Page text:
The Latest on the Renault-Nissan-Mitsubishi alliance and former Nissan chairman Carlos Ghosn, who has been arrested on suspicion of financial irregularities (all times local):
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Japanese prosecutors say they will detain former Nissan Motor chairman Carlos Ghosn for as long as needed to finish their investigation into suspicions of financial irregularities.
Shin Kukimoto, deputy chief prosecutor for the Tokyo District Public Prosecutors' Office told reporters Thursday the authorities have no intention of releasing Ghosn because of international attention or concern about his case.
Ghosn and another Nissan executive, Greg Kelly, were arrested on Nov. 19. They are being held at a detention center in Tokyo. Kukimoto refused to confirm reports that both men have denied the allegations against them.
Last week, prosecutors got approval to hold Ghosn without formally charging him until Friday, as is standard in Japanese investigations. The prosecutors can detain suspects for up to 20 days per charge, gaining time with more charges.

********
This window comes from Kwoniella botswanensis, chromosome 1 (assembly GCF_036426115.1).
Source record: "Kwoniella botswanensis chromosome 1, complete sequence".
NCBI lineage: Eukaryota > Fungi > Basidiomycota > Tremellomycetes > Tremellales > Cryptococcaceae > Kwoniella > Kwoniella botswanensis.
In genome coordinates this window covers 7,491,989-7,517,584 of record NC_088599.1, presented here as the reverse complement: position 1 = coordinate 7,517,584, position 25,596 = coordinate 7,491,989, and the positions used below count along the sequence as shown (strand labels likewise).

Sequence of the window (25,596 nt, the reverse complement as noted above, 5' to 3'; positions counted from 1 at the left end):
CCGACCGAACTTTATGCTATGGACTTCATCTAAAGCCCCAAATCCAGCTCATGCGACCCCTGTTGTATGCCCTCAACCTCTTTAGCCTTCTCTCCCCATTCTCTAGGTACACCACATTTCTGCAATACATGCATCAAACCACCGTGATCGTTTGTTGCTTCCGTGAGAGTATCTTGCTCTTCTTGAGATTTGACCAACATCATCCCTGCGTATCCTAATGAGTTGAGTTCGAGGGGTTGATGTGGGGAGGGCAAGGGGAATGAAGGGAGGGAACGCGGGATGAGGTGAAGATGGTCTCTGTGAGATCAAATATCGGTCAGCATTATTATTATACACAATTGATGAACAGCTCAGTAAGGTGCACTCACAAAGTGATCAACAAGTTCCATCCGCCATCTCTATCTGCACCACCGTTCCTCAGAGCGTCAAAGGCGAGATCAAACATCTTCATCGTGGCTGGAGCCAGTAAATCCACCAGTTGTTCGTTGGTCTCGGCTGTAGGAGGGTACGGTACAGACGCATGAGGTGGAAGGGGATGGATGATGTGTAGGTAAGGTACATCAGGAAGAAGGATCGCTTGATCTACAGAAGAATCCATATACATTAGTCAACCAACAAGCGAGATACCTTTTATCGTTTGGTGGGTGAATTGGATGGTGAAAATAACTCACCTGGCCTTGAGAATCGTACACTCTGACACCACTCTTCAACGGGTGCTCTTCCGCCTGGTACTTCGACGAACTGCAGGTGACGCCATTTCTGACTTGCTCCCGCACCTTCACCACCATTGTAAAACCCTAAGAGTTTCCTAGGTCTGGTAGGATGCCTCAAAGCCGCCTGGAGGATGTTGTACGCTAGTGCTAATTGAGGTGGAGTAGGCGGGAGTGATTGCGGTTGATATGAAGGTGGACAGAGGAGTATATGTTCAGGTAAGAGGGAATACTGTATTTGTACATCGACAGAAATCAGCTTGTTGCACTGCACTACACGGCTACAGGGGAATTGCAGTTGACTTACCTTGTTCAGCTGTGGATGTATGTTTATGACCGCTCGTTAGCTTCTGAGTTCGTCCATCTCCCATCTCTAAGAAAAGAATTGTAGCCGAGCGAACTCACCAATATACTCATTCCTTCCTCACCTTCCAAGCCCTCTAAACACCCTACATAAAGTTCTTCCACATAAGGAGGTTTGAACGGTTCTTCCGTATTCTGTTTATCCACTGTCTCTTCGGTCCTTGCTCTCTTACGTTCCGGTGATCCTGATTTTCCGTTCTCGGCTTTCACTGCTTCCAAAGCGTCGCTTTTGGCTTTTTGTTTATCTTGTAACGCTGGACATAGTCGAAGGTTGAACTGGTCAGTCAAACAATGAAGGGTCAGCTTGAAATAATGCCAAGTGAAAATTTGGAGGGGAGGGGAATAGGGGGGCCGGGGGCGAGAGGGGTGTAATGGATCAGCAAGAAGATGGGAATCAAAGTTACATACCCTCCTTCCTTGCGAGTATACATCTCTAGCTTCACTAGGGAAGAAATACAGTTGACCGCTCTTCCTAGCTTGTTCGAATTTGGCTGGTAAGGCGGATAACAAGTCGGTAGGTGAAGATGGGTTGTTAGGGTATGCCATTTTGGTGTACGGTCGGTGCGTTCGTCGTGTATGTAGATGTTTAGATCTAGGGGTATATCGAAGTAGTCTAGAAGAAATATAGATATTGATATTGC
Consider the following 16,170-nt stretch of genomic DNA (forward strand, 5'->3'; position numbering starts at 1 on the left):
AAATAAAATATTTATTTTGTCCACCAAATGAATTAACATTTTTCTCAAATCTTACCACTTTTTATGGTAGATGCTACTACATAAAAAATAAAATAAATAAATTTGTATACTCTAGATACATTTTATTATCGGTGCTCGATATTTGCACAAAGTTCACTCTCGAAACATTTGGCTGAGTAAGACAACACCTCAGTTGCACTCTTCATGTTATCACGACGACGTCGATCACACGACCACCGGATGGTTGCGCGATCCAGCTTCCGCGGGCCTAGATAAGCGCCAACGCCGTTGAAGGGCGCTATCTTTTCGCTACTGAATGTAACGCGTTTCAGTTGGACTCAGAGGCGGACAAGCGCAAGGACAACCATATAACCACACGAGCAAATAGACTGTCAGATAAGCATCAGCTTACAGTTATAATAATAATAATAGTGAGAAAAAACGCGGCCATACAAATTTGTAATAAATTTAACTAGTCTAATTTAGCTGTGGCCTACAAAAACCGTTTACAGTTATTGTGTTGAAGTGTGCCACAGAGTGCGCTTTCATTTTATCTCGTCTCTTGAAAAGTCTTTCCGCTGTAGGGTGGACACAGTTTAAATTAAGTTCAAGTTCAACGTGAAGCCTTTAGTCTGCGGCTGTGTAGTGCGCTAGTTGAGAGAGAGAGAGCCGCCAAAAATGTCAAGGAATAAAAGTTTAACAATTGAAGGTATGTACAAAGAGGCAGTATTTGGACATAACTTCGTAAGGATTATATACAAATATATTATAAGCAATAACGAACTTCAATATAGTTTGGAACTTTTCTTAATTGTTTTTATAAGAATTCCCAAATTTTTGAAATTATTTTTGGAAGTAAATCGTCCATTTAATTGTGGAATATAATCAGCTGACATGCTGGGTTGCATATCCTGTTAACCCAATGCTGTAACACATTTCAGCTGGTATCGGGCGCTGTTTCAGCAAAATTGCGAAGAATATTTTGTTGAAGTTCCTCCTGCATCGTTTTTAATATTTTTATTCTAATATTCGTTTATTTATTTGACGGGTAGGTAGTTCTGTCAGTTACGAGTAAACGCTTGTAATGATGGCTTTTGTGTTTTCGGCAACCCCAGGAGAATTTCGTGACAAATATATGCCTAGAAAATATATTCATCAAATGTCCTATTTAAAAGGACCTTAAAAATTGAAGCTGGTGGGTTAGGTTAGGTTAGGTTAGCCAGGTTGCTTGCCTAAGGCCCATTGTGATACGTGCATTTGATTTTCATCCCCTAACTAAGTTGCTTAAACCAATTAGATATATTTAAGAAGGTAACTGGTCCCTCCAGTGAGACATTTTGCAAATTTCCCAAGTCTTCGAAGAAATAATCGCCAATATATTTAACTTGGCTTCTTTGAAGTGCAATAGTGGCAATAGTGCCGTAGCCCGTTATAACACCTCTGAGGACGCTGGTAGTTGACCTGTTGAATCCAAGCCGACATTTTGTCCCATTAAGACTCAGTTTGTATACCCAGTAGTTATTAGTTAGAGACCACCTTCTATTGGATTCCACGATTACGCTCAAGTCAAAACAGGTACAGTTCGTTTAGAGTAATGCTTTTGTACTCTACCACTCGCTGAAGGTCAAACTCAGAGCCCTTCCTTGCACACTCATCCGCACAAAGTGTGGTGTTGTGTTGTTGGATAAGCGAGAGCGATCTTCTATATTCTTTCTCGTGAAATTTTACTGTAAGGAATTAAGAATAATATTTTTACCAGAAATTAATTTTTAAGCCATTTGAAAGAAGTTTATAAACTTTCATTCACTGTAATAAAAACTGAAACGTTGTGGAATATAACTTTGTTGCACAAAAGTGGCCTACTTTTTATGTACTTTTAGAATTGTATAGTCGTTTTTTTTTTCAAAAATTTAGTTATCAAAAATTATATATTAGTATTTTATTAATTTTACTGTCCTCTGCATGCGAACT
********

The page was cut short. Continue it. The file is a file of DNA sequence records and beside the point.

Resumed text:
Renault-Nissan-Mitsubishi, the world's bestselling auto group last year, has reaffirmed its commitment to its alliance.
The group issued a statement Thursday saying the member companies had individually and collectively "emphatically reiterated their strong commitment" to their partnership.
The announcement follows the arrest on Nov. 19 of Nissan's former chairman, Carlos Ghosn, for alleged financial irregularities. Japanese automakers Nissan Motor Co. and Mitsubishi Motor Corp. have since dismissed Ghosn as their chairman. Renault SA of France has named an interim chairman but kept him on while seeking more information about his case.
Ghosn's troubles raised speculation about troubles within the alliance, which says it sold more than 10.6 million vehicles in nearly 200 countries in 2017.
Prosecutors have not yet formally charged Ghosn, who is being held in Tokyo.